How many people see colored dreams

Colorful dreams - only foams?

According to the scientist, it is possible that people began to dream only gray on gray during this time due to the numerous black and white images on television. "However, everyone sees their surroundings in color every day and it would be strange if, for example, you saw your family members in a dream in shades of gray just because you had previously watched a black and white film," adds Schwitzgebel. The expert therefore suspects that it was not the dreams but only the reports about them that have changed. Either the majority of people dream in black and white and the widespread assumption today that dreams are colored is wrong, or most dreams are colored and the reports from the 1950s are incorrect.


According to Schwitzgebel, proponents of the black-and-white theory can argue as follows: People who had lived before the film age could not claim that they were dreaming in shades of gray - after all, they did not know any films and did not know that something colored could be represented as a black and white image. So they just assumed that the objects and people in their dreams were the same color as when they were awake. But when black and white films came along, people realized that their dreams were exactly like the films. It was only with the advent of color films that there were more people again who mistakenly believed they were dreaming in color.


However, according to Schwitzgebel, this theory has a catch: even before the 20th century there were black and white images of people and animals on pottery and furniture. "If the dreams really consisted only of shades of gray, then people would have been able to compare them with these pictures instead of the colored paintings," says Schwitzgebel. The theory that dreams are colored is therefore more plausible. However, the expert points out a third possibility: Most of the objects and people in the dream are perhaps neither colored nor black and white, but of an indefinite color - like in a book in which an action is described without going into detail about the colors of the objects enter into.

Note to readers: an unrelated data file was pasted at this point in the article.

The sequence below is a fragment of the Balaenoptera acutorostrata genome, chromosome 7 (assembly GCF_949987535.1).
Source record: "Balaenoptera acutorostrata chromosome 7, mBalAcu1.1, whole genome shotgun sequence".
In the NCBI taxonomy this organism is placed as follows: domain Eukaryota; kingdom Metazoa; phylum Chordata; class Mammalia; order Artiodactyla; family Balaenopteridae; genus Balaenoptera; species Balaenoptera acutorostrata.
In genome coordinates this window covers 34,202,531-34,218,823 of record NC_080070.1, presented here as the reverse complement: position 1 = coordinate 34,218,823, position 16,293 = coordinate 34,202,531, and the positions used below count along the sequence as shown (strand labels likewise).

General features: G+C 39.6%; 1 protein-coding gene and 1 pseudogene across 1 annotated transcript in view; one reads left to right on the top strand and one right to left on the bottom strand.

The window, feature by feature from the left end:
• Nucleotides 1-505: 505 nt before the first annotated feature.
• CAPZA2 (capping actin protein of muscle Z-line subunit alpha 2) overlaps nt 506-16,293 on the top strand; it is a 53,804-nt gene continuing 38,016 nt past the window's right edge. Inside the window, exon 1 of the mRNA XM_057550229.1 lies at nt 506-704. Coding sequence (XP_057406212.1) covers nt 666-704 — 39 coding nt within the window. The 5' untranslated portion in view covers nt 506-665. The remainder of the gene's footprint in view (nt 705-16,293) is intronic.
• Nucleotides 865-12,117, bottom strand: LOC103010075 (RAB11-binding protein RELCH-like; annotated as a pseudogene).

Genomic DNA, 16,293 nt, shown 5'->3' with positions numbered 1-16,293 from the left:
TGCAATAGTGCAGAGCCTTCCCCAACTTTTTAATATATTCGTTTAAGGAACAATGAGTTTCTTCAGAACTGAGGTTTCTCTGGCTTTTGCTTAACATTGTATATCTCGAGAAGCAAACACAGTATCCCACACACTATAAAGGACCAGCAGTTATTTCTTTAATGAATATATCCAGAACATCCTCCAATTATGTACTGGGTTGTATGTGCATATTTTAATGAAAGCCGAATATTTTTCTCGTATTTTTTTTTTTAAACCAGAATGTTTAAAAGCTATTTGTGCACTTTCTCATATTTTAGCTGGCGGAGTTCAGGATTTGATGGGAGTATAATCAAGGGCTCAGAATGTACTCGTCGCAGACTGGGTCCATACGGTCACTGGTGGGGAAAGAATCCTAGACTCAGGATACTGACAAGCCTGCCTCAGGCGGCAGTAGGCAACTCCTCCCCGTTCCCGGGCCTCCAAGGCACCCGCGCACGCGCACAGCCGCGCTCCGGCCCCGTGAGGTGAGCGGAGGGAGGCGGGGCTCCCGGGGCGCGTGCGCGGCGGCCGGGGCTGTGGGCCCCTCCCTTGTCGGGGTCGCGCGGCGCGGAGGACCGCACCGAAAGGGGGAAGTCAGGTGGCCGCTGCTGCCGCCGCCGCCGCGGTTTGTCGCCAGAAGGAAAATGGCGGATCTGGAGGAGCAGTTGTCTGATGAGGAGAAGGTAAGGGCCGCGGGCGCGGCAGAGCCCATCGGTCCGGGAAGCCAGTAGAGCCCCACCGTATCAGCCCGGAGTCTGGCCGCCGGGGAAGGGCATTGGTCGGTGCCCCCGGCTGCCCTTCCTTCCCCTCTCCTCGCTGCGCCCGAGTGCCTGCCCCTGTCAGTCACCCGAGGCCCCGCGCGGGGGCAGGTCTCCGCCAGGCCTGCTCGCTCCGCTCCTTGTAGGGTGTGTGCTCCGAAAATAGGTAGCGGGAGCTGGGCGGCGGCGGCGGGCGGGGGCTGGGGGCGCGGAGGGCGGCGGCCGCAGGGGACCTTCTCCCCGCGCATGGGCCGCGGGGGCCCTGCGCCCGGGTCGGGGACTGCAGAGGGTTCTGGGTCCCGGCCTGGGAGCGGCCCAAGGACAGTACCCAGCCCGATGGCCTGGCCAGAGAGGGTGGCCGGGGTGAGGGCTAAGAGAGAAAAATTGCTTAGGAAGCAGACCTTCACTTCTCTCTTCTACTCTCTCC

This is also the opinion of the sleep researcher Michael Schredl from the Central Institute for Mental Health in Mannheim. "As a rule, the color of clothing, for example, does not play a role in the dream action, so that people simply do not remember it when they wake up," he explains. The scientist is of the opinion that most people dream in color and that the colors in the dream just have no meaning to those people who claim to dream in black and white. This is supported by the fact, according to Schredl, that art students who dealt much more intensively with colors reported more often about colored dreams.


Sweating is more critical. He thinks that no one can say with certainty whether the objects and persons in the dream were black and white, colored, or of an indefinite color - at least not just based on the mere memory of the dream. Whether the dreamed bananas are yellow and the cherries red or whether the dream world consists only of gray tones remains open, at least for the time being.